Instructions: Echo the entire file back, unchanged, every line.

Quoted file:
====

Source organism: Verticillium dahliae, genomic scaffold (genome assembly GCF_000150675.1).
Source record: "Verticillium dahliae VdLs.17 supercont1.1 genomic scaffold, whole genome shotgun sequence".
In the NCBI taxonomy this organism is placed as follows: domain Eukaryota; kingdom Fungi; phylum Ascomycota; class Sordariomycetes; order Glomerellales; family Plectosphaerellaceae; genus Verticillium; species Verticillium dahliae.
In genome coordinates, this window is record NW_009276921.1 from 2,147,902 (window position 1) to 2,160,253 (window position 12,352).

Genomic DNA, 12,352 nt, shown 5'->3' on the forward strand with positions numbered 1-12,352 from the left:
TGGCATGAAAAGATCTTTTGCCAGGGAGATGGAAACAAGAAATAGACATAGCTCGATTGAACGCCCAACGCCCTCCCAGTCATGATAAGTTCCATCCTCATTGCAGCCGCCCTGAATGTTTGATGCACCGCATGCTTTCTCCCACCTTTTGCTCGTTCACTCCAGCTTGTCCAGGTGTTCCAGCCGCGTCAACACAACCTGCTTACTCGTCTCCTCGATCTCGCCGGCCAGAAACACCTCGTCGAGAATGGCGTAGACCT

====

Source organism: Verticillium dahliae, genomic scaffold (genome assembly GCF_000150675.1).
Source record: "Verticillium dahliae VdLs.17 supercont1.1 genomic scaffold, whole genome shotgun sequence".
In the NCBI taxonomy this organism is placed as follows: domain Eukaryota; kingdom Fungi; phylum Ascomycota; class Sordariomycetes; order Glomerellales; family Plectosphaerellaceae; genus Verticillium; species Verticillium dahliae.
In genome coordinates, this window is record NW_009276921.1 from 2,147,902 (window position 1) to 2,160,253 (window position 12,352).

Genomic DNA, 12,352 nt, shown 5'->3' on the forward strand with positions numbered 1-12,352 from the left:
TGGCATGAAAAGATCTTTTGCCAGGGAGATGGAAACAAGAAATAGACATAGCTCGATTGAACGCCCAACGCCCTCCCAGTCATGATAAGTTCCATCCTCATTGCAGCCGCCCTGAATGTTTGATGCACCGCATGCTTTCTCCCACCTTTTGCTCGTTCACTCCAGCTTGTCCAGGTGTTCCAGCCGCGTCAACACAACCTGCTTACTCGTCTCCTCGATCTCGCCGGCCAGAAACACCTCGTCGAGAATGGCGTAGACCT